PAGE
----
Sermon from Palm Sunday: The Rescue

The Rescue
Palm Sunday; March 28, 2021
Romans 7:14-25a

I remember how startled I was when I discovered I’m not the only person in the world with a conversation going on in the head all the time. I assume that I’m weird – alright, you don’t have to say it; I’m frequently reminded that I am indeed weird – and so that anything I experience is different from everybody else. But when I shared once about the conversation in my head, the others in the room all knew what I was talking about.

That’s not enough evidence to say that everyone has such a conversation; perhaps you don’t. But I suspect that it is normal. And if I had paid closer attention the first time I read Romans 7, decades ago, I would have realized that Paul lived it too.

It is frankly too simplistic to reduce Paul’s words to a dualistic “mind good; body bad.” That isn’t what he is saying. I used to think that way; I used to think the goal of life was to die and be set free from the body, to be a disembodied spirit, floating free in the universe. Or the whole purpose of life is to die and go to heaven. That’s not what the Bible says in general, and it’s certainly not what Paul says in particular right here. I misunderstood.

The beautiful thing about this short passage is that in the middle of Paul’s carefully worked out essay on the relationship between the Law and the promise, between the circumcised and the uncircumcised, between Jew and Gentile, is an emotional outburst. My friend the lawyer read through Romans, not piecemeal but all at once, and he said to me that it was so carefully constructed, so well-designed that it read like a legal brief. That is so, but it is a legal brief with occasional outbursts of deep feeling. There are a couple of them here.

Those who have been reading Romans know that Paul is carefully building a case for the inclusion of both Jew and Gentile in the work of God, that there is a purpose for the Law of Moses and there is a relationship between the Law and the power of sin in us. As he carefully thinks through all this, he suddenly bursts out, “I don’t understand why I do what I do!” There are all these competing forces in me, urges pulling me one way and hopes pulling me another. I want to serve God and do the right thing, but the forces of temptation or laziness or habit drag me to doing something else. Why is that?

Paul attributes it to something called “sin,” but that is not really an explanation. More powerful is his thought that there is a war within him, a war between his intentions and his human nature. Biology has helped us understand a lot about our human nature and why we have the urges we do. I struggle with emotional eating and the tendency to binge-eat. When I’m feeling happy or sad I may dive into a plate of cookies or a jar of nuts and overdo it; the next morning I will say, “Why did I do that? I don’t understand my own actions.” Well, biologically, I do that for a variety of reasons. Ingesting sugar leads to the release of dopamine in the brain, and leads to the same sort of feelings of pleasure as opioids. It really does make us feel better. And even though our society has changed enormously, we still have essentially the same bodies we had when we were hunter-gatherers. Sugar is one way of taking in loads of calories when calories may be in short supply.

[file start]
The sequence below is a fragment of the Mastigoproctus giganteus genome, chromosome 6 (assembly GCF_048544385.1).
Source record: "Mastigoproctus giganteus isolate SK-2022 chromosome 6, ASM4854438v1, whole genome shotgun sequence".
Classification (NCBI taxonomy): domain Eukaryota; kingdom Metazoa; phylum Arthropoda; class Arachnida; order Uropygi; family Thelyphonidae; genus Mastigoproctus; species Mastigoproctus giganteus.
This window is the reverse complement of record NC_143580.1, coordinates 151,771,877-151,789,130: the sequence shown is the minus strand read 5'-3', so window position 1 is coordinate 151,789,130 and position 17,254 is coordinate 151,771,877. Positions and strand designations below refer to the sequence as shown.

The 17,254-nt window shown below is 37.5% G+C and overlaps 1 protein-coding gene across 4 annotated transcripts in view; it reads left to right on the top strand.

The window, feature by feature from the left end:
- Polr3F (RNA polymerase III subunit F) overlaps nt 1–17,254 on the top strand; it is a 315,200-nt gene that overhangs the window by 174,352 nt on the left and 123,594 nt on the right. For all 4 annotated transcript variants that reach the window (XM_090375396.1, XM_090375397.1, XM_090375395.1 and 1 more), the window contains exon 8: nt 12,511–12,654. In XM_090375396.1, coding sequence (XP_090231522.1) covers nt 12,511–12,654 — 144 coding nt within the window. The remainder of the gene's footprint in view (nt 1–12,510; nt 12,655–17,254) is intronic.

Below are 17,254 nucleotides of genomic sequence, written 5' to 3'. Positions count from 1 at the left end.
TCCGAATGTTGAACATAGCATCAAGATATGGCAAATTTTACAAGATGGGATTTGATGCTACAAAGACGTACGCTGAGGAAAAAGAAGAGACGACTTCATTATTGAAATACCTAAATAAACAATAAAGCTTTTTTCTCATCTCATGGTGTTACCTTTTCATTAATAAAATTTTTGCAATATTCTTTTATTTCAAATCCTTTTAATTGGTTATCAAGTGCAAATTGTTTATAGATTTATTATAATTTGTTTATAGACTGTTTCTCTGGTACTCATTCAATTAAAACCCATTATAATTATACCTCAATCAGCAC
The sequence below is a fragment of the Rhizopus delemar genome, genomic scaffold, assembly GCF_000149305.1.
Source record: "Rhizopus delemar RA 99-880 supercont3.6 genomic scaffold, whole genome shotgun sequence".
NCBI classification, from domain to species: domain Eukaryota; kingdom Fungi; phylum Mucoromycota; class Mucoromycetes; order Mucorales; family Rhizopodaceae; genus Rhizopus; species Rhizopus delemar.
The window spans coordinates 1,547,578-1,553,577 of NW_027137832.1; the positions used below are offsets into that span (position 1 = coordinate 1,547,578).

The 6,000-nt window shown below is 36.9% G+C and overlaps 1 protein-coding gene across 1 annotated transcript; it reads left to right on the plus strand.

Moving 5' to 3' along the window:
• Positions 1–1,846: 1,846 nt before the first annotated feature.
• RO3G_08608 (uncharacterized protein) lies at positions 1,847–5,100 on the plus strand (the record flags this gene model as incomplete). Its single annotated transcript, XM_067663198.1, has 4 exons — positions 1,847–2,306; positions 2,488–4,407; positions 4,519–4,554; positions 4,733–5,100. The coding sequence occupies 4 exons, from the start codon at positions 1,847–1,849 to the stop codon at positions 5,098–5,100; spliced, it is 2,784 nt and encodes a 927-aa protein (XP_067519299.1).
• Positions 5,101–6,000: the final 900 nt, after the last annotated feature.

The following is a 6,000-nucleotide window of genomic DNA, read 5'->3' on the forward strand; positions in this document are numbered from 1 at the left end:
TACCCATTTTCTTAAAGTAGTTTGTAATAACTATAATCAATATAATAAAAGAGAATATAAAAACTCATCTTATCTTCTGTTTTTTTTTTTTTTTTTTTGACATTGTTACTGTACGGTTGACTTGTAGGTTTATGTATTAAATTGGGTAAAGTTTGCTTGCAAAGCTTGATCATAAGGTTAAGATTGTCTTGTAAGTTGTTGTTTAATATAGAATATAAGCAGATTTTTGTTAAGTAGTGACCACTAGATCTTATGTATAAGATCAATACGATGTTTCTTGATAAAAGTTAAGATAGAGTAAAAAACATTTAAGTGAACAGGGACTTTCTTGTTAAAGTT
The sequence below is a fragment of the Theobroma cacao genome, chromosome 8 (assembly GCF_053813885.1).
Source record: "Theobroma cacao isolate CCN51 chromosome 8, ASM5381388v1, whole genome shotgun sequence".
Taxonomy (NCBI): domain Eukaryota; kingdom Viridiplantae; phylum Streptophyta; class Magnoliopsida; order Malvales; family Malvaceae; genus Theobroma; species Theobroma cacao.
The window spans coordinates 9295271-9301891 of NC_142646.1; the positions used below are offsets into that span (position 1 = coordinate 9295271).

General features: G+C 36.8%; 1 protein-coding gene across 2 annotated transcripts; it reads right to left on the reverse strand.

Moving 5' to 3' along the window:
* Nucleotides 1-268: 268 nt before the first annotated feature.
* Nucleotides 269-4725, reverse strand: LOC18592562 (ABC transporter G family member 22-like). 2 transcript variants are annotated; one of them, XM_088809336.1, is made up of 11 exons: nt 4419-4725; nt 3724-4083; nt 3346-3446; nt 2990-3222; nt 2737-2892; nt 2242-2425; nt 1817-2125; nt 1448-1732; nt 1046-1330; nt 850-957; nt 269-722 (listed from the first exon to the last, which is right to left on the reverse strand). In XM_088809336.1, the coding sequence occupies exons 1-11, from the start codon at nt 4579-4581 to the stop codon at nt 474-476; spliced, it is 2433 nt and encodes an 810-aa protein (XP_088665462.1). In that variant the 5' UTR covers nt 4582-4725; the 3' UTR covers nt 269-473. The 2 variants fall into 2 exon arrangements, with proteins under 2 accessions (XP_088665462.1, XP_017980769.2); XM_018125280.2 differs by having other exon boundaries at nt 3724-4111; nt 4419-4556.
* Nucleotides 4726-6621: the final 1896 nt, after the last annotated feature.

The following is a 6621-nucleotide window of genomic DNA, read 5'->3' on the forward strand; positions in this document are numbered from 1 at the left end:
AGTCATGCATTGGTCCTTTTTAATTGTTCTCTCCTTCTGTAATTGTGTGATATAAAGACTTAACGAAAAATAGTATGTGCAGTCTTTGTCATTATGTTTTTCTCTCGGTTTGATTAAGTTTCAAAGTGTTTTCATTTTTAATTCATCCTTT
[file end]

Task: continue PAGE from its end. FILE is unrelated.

But that doesn’t really answer the question, “Why did I do that?” which is the question Paul is asking. Because I know that it isn’t good for me; I know that I will regret it. And the sorts of actions Paul has in mind – which he doesn’t, by the way, tell us about – he would also say are against the will of God. “Why did I do that?” I know God disapproves, I will disapprove, and I do it anyway. Why?

He tries to work it out by blaming it on the power of sin at work in me, a power that is activated by the presence of the Law. But that simply pushes the question back one step to “What is sin?” a question that he does not answer. I worked on it in my doctoral thesis, but I’m not fully satisfied with any answer. Suffice it to say that Paul acknowledges that we have this conflict going on inside us, a conflict of desires and a conflict of voices. Ultimately he doesn’t answer the question, “Why?” but instead describes what he does about it. I’ll come back to that before I finish.

A couple of thoughts along the margin before I go back to Paul’s resolution. Research has concluded that will-power is fairly weak. Whether we’re talking about food or booze or violence or social media or sex, simply exerting will-power to control ourselves is usually insufficient. Will-power is not a muscle; it does not get stronger the more you use it. In fact, it gets weaker the more you use it. Thus it gets worse as the day goes on. The best way to prevent giving in to impulses you don’t want to give into is to take away the availability. I’ve learned a lot about that with respect to food, of course, but this week I wish we could calm down and have a reasonable discussion about guns in this country, since it’s a perfect example of several dimensions of this problem. When someone says the phrase, “gun control,” it usually sets off a firestorm of uncontrolled emotions. Rather than discussing the issue, we shout at each other out of our preconceptions about each other.

But I listened to a reasonable man reflect on his own situation. He is a gun owner, he knows how to use them and enjoys knowing about the history and variety of various firearms. And he also understands himself emotionally, and so he doesn’t carry a gun. He knows that if he has a gun on him then when he gets angry he is likely to shoot someone. He thinks people should be able to own guns, as he does, but that they should not ordinarily carry them, as he doesn’t. In the wake of another mass shooting – by the way, I was dismayed that mass shootings have become so commonplace in this country that the Omaha World-Herald carried the news on page six, rather than page one – can we ask the question, “Is it too easy to get certain types of guns in the United States?” There are so many people who should be able to get the guns they need for the things they do, including but not limited to hunting and recreational shooting, but what about the rest of us? Will-power is weak; people who study such things know that; we need to work on availability.